- Associated Press - Sunday, February 1, 2015

SHREVEPORT, La. (AP) - The Louisiana Public Defenders Board is asking a state appeal court to overturn a ruling that it must pay a nonprofit group to defend clients facing a possible death penalty.

Judges in Caddo and Sabine parishes ordered the board to pay Capital Assistance Project of Louisiana Inc.

The public defenders board contends that district judges lack authority to make it fund the nonprofit, The Times reports (https://bit.ly/1tQVJRz).

The board assigns indigent clients facing the death penalty to contract groups and attorneys. Capital Assistance’s contract ended June 30, and the board stopped paying the agency.

“We don’t have funding anymore and it’s caused me to lose the majority of my staff. It’s real hard to do what were supposed to do with the assets that we have,” Executive Director Richard Goorley said.

Jay Dixon, the state public defender, said his agency had received indications there were problems with the representation Capital Assistance was providing. However, he said the litigation prevents him from giving any details.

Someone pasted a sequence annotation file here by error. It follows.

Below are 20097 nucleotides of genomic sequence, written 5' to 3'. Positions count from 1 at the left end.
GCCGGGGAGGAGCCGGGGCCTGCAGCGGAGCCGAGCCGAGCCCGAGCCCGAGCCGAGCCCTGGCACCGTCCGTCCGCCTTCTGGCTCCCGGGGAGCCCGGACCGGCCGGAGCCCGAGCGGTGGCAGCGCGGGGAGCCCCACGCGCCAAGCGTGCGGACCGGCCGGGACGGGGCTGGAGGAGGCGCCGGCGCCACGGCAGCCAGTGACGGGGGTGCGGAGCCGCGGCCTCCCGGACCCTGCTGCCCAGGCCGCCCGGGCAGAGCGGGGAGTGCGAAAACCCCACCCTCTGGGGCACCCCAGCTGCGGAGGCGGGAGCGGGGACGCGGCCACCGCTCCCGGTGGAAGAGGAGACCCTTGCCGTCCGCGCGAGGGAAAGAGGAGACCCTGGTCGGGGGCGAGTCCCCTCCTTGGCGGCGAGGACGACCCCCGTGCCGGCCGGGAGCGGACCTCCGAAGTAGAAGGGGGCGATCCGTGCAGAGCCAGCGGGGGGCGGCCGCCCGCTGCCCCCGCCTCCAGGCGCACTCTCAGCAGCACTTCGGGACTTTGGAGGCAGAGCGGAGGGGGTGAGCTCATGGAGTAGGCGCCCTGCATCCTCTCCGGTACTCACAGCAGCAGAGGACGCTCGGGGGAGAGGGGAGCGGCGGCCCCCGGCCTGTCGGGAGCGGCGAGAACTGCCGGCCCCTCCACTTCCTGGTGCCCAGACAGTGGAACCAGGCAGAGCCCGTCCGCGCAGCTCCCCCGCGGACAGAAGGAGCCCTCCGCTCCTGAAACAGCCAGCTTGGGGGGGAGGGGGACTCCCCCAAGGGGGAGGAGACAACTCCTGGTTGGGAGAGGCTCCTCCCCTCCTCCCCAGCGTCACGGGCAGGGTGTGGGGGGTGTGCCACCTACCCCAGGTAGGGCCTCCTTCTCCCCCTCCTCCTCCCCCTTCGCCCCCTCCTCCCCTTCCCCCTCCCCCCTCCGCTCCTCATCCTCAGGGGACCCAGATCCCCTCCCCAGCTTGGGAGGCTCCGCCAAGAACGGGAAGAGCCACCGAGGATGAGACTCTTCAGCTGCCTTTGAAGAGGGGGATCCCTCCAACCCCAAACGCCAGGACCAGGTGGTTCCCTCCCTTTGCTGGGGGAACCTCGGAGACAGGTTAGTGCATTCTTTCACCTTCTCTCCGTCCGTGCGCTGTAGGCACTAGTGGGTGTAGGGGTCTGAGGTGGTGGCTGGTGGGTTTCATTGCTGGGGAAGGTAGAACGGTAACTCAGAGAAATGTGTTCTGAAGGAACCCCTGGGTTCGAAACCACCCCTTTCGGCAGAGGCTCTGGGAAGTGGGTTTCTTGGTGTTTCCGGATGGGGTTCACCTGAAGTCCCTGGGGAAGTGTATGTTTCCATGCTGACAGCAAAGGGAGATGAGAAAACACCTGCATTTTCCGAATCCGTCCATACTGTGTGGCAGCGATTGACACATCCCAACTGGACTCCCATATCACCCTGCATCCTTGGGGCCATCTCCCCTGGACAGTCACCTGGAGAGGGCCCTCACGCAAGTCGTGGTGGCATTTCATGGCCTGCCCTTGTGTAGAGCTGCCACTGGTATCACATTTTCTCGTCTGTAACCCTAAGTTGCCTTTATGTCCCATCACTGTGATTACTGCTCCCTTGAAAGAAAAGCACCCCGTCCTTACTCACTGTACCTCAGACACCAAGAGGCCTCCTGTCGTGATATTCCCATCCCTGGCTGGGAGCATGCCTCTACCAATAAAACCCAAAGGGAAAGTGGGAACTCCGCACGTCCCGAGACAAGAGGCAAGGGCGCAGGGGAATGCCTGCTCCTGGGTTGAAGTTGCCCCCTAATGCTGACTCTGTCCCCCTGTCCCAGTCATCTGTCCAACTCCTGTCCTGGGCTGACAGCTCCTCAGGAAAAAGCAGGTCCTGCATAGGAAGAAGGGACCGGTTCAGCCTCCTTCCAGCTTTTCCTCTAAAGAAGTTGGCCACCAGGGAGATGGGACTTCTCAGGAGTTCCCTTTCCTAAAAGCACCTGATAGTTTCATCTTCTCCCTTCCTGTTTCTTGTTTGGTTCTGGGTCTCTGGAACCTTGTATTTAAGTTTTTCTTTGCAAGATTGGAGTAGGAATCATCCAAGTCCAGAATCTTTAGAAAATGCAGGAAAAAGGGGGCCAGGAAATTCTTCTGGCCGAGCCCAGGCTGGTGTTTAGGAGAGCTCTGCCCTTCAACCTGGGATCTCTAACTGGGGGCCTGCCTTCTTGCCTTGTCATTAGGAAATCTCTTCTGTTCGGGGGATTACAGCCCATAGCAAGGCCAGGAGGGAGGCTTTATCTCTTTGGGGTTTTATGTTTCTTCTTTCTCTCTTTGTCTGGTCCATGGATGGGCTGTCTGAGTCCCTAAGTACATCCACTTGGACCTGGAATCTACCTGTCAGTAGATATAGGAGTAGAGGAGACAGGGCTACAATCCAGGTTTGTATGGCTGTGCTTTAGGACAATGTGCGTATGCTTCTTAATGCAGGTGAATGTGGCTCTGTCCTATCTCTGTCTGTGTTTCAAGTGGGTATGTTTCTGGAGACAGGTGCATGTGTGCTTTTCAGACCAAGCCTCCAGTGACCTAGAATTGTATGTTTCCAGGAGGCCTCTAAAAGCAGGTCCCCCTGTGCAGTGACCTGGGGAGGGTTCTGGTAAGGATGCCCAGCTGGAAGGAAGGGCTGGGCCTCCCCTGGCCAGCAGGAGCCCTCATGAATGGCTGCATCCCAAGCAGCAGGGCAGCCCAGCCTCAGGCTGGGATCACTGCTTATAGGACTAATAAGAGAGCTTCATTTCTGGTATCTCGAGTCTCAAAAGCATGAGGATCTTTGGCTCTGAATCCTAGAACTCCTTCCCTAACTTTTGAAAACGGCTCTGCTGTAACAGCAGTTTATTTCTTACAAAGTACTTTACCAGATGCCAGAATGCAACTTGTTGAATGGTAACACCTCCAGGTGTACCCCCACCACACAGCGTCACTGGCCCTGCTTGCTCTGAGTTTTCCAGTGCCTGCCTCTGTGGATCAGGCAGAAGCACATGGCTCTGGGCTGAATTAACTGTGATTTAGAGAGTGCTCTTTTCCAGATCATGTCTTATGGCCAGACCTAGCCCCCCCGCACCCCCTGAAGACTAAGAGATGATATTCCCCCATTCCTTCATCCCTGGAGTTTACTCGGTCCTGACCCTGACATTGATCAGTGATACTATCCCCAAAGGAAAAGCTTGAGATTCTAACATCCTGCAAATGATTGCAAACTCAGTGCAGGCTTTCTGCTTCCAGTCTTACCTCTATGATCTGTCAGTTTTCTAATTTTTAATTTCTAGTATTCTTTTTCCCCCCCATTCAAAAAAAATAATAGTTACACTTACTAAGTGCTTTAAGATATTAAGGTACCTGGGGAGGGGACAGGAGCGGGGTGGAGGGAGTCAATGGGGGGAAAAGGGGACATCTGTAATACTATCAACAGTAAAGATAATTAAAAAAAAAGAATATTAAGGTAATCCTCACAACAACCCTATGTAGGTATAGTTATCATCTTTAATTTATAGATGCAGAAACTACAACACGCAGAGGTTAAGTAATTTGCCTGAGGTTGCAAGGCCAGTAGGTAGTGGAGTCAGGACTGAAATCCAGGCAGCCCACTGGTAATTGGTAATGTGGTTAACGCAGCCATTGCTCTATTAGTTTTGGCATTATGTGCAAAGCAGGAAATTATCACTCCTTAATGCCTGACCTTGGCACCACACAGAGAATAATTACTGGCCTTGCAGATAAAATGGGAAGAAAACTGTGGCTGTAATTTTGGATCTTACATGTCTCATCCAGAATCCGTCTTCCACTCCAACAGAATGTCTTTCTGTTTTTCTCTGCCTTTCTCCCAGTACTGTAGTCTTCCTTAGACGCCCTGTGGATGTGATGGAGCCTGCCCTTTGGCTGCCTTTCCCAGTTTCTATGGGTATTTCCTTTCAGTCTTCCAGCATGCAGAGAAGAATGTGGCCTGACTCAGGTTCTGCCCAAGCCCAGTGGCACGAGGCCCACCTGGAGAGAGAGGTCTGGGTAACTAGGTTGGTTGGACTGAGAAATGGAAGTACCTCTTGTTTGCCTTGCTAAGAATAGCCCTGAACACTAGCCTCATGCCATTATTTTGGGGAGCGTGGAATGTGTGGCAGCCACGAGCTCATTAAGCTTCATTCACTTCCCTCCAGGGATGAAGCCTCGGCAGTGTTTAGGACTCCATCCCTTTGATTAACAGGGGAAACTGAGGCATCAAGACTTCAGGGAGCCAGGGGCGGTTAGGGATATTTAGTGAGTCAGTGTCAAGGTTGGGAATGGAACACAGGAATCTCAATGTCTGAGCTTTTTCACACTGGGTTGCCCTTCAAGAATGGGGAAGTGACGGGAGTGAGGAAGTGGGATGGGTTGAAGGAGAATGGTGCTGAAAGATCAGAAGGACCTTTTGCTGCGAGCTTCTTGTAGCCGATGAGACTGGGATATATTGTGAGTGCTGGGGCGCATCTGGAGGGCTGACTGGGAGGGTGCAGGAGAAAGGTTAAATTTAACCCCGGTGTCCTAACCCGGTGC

Local prosecutors and some judges have said that the defense board’s refusal to pay is delaying capital trials.

“Each time the public defender board tells one of these lawyers ‘Well, we don’t have any money for you right now,’ the lawyer asks for a continuance of the trial. And so, you can see that the upshot - the result of all this is there’s no capital trials going on because nobody has any of the money they say they need,” said Dale Cox, first assistant district attorney for Caddo Parish.

First Judicial District Court Judge Brady O’Callaghan ordered the board in November to pay Capital Assistance Project attorneys for their representation of alleged child killer Kenneth Willis from June 30 until the board appointed a new attorney for him in November.

“The Louisiana Public Defender Board has given CAPOLA a Sisyphean dilemma. They demand CAPOLA’s representation but do not adequately fund them so they may effectively represent Kenneth Willis,” O’Callaghan wrote. “By simultaneously requiring CAPOLA’s continued participation while also refusing to adequately ensure funding for the defense of Kenneth Willis, they have frustrated progress of the trial - a disservice to both the defendant and to the state.”

The public defendant board argued that the nonprofit had $778,450 in reserves on June 30, and should have been using that money to represent the four indigent clients it had been assigned by the board.

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Information from: The Times, https://www.shreveporttimes.com


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